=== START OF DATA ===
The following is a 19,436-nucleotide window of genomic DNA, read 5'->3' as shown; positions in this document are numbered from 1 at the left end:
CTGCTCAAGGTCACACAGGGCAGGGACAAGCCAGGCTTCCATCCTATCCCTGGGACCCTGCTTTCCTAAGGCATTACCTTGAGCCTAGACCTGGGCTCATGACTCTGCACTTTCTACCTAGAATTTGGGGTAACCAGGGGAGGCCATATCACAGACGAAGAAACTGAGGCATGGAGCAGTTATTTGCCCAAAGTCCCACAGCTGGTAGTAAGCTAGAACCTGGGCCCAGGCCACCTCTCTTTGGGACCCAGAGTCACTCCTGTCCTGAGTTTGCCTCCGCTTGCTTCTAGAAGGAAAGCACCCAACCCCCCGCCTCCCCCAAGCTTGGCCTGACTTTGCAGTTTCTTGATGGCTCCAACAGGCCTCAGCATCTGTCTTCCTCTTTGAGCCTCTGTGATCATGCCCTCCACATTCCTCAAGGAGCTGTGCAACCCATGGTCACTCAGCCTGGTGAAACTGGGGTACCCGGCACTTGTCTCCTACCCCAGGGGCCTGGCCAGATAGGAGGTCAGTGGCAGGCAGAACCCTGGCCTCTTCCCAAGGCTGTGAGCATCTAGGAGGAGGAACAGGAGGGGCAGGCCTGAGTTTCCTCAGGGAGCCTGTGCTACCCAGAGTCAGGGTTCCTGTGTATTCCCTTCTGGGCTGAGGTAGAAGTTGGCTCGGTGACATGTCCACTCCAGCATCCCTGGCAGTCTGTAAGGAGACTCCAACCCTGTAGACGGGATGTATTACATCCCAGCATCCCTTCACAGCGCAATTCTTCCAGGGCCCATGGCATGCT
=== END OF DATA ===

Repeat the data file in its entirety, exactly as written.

The following is a 19,436-nucleotide window of genomic DNA, read 5'->3' as shown; positions in this document are numbered from 1 at the left end:
CTGCTCAAGGTCACACAGGGCAGGGACAAGCCAGGCTTCCATCCTATCCCTGGGACCCTGCTTTCCTAAGGCATTACCTTGAGCCTAGACCTGGGCTCATGACTCTGCACTTTCTACCTAGAATTTGGGGTAACCAGGGGAGGCCATATCACAGACGAAGAAACTGAGGCATGGAGCAGTTATTTGCCCAAAGTCCCACAGCTGGTAGTAAGCTAGAACCTGGGCCCAGGCCACCTCTCTTTGGGACCCAGAGTCACTCCTGTCCTGAGTTTGCCTCCGCTTGCTTCTAGAAGGAAAGCACCCAACCCCCCGCCTCCCCCAAGCTTGGCCTGACTTTGCAGTTTCTTGATGGCTCCAACAGGCCTCAGCATCTGTCTTCCTCTTTGAGCCTCTGTGATCATGCCCTCCACATTCCTCAAGGAGCTGTGCAACCCATGGTCACTCAGCCTGGTGAAACTGGGGTACCCGGCACTTGTCTCCTACCCCAGGGGCCTGGCCAGATAGGAGGTCAGTGGCAGGCAGAACCCTGGCCTCTTCCCAAGGCTGTGAGCATCTAGGAGGAGGAACAGGAGGGGCAGGCCTGAGTTTCCTCAGGGAGCCTGTGCTACCCAGAGTCAGGGTTCCTGTGTATTCCCTTCTGGGCTGAGGTAGAAGTTGGCTCGGTGACATGTCCACTCCAGCATCCCTGGCAGTCTGTAAGGAGACTCCAACCCTGTAGACGGGATGTATTACATCCCAGCATCCCTTCACAGCGCAATTCTTCCAGGGCCCATGGCATGCT